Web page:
Printed in wrong area & cannot update thickness of wood

Hello all,

I had another painful day with my GF. I worked on a design within the platform so I didn’t waste hours working on a design that didn’t upload. When I finally got it down, the printer printed the text on the wrong area of the board, ruining the board I purchased.

I thought my wood thickness was .50 but in some areas it might have been higher so needed to change it to .70. I cancelled the print, took out the crumb tray and tried to adjust the thickness but could not change anything because it was greyed out.

I put the crumb tray back in and was able to update thickness to .70 but could not submit it. I was flagged for trying to put something in bigger than .50.

I cannot print my design.

Can someone help me figure out why my printer started printing in a random place?
How can I print on a .75 piece of basswood with the crumb tray out? I cannot put in the thickness of the wood when the crumb tray is out or when it is in.

On another note - I feel so sick from using the machine inside. I tried to put it outside but it is too loud in the garage. I purchased a PRO and am still regretting it. I’m not sure how it can be used for a business because of the noise issue. I have to go through so much drama just to use it inside. I’m limited to using it outside and inside at this point. Sorry to complain so much guys. I’m blaming it on the fumes.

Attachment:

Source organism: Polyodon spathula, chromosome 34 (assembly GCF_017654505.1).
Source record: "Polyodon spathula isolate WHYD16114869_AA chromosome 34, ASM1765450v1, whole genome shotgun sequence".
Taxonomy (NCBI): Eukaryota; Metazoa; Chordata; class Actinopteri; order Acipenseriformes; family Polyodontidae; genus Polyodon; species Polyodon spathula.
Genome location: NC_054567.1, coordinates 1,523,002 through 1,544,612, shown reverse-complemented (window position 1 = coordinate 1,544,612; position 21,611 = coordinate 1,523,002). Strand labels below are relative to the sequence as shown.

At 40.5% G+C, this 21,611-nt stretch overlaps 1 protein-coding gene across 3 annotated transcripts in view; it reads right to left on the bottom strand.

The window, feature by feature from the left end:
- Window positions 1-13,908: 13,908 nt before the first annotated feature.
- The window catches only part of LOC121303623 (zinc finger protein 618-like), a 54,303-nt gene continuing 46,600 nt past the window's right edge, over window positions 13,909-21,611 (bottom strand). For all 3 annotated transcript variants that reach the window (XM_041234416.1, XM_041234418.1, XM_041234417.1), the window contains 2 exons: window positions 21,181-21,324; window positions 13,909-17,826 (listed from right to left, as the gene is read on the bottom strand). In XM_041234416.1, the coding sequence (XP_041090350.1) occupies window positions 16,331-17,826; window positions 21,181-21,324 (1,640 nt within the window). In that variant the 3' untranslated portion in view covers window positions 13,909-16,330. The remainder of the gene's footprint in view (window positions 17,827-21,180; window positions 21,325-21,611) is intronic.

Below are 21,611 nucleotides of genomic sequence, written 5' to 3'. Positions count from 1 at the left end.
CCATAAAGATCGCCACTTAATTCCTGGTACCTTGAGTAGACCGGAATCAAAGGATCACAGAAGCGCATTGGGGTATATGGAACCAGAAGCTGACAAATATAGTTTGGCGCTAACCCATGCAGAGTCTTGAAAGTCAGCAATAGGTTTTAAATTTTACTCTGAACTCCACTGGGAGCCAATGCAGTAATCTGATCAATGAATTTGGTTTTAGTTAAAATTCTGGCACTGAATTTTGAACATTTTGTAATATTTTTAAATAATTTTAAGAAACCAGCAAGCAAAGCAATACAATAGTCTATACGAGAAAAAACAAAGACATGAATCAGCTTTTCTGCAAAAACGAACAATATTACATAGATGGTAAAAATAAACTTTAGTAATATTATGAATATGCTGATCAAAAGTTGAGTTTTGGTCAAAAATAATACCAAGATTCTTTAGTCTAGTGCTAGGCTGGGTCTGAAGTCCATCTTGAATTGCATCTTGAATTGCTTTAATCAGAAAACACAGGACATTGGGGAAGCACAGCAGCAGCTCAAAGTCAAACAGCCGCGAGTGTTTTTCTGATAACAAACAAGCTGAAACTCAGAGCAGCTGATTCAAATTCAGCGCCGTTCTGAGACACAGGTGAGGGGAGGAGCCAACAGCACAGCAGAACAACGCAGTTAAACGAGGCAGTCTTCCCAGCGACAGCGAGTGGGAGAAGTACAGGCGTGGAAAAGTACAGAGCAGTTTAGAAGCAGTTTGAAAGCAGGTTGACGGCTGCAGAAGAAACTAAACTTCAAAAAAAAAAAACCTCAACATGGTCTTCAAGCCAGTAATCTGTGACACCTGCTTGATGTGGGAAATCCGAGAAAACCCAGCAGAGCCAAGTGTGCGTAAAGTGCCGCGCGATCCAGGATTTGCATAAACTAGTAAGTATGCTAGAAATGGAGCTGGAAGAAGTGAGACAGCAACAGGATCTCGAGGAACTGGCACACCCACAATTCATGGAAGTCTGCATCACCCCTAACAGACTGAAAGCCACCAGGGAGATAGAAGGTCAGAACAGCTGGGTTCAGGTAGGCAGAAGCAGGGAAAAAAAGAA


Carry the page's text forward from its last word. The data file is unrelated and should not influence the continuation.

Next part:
If you use the Set Focus button, it will measure the thickness so you don’t need to do the math and type it in.

I’m not sure what to make of “in some areas it might have been higher”. If you have a height variation of a quarter of an inch, you’re going to have a bad time no matter what.

And make sure you don’t put anything too high in there, it runs the risk of the print head hitting it. That will ruin your print in the best case, or possibly damage the machine or start a fire. I’m reading between the lines, but it sounds like you have been guessing at things and not being particularly careful. Getting good results is quite sensitive to being precise and aware of how the machine works.


The first issue that you need to address is excess fumes. If. You are smelling anything beyond a whiff when you open the lid after a print, then it’s not a healthy situation for you. If you see visible whisps of smoke coming out…stop using the machine until you get it vented correctly. Period. :wink: